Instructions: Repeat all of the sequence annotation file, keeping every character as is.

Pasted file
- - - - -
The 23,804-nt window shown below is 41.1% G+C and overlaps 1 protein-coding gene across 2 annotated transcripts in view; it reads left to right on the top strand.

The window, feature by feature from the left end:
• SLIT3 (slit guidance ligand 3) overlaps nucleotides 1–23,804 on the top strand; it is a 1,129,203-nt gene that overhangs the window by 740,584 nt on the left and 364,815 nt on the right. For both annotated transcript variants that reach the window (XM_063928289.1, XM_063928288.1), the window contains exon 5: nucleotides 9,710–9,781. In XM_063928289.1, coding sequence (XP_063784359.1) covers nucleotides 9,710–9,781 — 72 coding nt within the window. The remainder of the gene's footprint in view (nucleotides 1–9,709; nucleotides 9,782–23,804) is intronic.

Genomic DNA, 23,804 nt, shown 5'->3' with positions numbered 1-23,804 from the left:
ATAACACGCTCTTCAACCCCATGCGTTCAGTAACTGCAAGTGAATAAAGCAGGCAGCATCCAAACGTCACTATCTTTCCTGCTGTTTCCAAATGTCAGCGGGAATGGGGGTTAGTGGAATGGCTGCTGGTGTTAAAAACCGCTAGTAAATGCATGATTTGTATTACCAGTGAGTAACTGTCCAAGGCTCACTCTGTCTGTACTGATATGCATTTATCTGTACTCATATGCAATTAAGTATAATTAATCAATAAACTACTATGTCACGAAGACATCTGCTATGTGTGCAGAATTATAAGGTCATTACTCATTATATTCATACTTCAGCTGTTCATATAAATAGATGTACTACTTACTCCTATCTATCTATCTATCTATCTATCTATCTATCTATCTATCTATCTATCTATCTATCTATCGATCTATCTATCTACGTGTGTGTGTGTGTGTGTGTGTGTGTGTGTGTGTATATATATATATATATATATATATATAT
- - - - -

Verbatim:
The 23,804-nt window shown below is 41.1% G+C and overlaps 1 protein-coding gene across 2 annotated transcripts in view; it reads left to right on the top strand.

The window, feature by feature from the left end:
• SLIT3 (slit guidance ligand 3) overlaps nucleotides 1–23,804 on the top strand; it is a 1,129,203-nt gene that overhangs the window by 740,584 nt on the left and 364,815 nt on the right. For both annotated transcript variants that reach the window (XM_063928289.1, XM_063928288.1), the window contains exon 5: nucleotides 9,710–9,781. In XM_063928289.1, coding sequence (XP_063784359.1) covers nucleotides 9,710–9,781 — 72 coding nt within the window. The remainder of the gene's footprint in view (nucleotides 1–9,709; nucleotides 9,782–23,804) is intronic.

Genomic DNA, 23,804 nt, shown 5'->3' with positions numbered 1-23,804 from the left:
ATAACACGCTCTTCAACCCCATGCGTTCAGTAACTGCAAGTGAATAAAGCAGGCAGCATCCAAACGTCACTATCTTTCCTGCTGTTTCCAAATGTCAGCGGGAATGGGGGTTAGTGGAATGGCTGCTGGTGTTAAAAACCGCTAGTAAATGCATGATTTGTATTACCAGTGAGTAACTGTCCAAGGCTCACTCTGTCTGTACTGATATGCATTTATCTGTACTCATATGCAATTAAGTATAATTAATCAATAAACTACTATGTCACGAAGACATCTGCTATGTGTGCAGAATTATAAGGTCATTACTCATTATATTCATACTTCAGCTGTTCATATAAATAGATGTACTACTTACTCCTATCTATCTATCTATCTATCTATCTATCTATCTATCTATCTATCTATCTATCTATCTATCGATCTATCTATCTACGTGTGTGTGTGTGTGTGTGTGTGTGTGTGTGTGTATATATATATATATATATATATATATAT